The use of supercomputers and high-resolution climate models together can lead to month-long tropical climate forecasts, according to a paper published in Nature Communications. This finding has potentially important implications for the future prediction of monsoon and cyclone dynamics in the tropics.
The Madden-Julien Oscillation (MJO) is a travelling band of thunderstorms, characterised by a churning mass of clouds. It moves eastwards over the tropical Indian, Pacific and sometimes Atlantic oceans, within a 30-60 day window, causing anomalous bouts of intense rainfall that strongly influence monsoon dynamics and tropical cyclone development. Understanding and predicting the MJO is difficult due to the high-resolution cloud microphysics involved. Complex cloud-resolving numerical models have been developed, but detailed analysis is limited due to a lack of computational power.
Tomoki Miyakawa and colleagues use the enhanced power of the recently developed Japanese ‘K’ supercomputer to conduct a series of 40-day MJO simulations using a highly complex cloud-resolving model, known as NICAM. The immense computational power (10 peta-flops) available, allows the team to statistically evaluate 54 high-resolution simulations and to subsequently show that NICAM can be used to provide a valid prediction of MJO up to one month in advance.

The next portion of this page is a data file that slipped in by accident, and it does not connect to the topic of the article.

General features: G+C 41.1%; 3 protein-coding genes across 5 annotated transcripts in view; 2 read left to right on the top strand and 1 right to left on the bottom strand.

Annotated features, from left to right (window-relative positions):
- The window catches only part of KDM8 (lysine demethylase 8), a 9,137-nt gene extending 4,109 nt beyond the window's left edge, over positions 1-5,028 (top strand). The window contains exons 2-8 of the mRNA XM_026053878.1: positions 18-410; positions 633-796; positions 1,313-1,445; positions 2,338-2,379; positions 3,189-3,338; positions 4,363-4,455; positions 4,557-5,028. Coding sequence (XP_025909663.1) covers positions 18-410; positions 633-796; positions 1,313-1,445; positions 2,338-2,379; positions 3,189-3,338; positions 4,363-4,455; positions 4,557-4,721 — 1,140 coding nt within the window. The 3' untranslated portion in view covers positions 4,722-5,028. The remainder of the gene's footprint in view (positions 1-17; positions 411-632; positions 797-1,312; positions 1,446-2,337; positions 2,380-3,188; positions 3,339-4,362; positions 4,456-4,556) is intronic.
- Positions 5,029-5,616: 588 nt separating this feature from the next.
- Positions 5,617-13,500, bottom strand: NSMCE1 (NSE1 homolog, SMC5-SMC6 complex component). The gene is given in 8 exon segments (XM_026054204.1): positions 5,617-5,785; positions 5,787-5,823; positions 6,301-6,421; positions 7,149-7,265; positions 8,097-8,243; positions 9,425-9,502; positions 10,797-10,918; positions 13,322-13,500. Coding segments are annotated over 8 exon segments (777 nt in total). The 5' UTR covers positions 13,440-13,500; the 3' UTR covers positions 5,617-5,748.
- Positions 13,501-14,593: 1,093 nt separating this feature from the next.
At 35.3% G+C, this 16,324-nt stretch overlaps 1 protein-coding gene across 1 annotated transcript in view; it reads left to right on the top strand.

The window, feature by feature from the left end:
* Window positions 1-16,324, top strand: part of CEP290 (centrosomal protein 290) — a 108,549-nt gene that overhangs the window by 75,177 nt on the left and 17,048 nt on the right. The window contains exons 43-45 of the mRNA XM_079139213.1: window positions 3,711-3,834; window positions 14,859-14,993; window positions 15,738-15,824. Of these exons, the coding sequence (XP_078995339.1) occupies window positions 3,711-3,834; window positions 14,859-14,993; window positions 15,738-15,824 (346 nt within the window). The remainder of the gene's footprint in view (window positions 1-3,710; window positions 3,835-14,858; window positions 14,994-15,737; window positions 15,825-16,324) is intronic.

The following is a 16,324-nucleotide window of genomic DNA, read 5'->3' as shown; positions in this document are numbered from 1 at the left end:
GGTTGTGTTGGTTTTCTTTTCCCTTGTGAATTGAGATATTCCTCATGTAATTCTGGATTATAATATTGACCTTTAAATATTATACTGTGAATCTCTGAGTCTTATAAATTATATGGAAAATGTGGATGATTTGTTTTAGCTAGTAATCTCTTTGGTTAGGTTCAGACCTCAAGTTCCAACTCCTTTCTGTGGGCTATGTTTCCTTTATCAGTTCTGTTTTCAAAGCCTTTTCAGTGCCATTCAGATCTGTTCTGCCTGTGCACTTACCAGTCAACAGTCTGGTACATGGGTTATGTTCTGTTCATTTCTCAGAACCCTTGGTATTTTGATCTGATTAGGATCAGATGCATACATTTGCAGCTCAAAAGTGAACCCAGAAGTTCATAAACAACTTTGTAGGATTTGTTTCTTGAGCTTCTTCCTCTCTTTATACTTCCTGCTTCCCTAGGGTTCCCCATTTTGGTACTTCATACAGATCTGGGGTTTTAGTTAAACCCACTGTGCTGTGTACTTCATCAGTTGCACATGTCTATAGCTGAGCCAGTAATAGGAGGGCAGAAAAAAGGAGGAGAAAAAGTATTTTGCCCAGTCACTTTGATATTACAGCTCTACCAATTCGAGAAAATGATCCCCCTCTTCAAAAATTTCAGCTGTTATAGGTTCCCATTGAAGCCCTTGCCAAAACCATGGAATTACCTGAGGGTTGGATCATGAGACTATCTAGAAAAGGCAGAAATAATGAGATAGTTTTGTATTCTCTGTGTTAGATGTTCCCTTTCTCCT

While the results show that increases in computational power are promising for complex climate modelling, the rarity of these high-powered computer systems, and the intense competition for time utilizing those that currently exist, may mean that it will be some time before this prediction method becomes widely available.
Materials: Storing energy in bricksNature Communications
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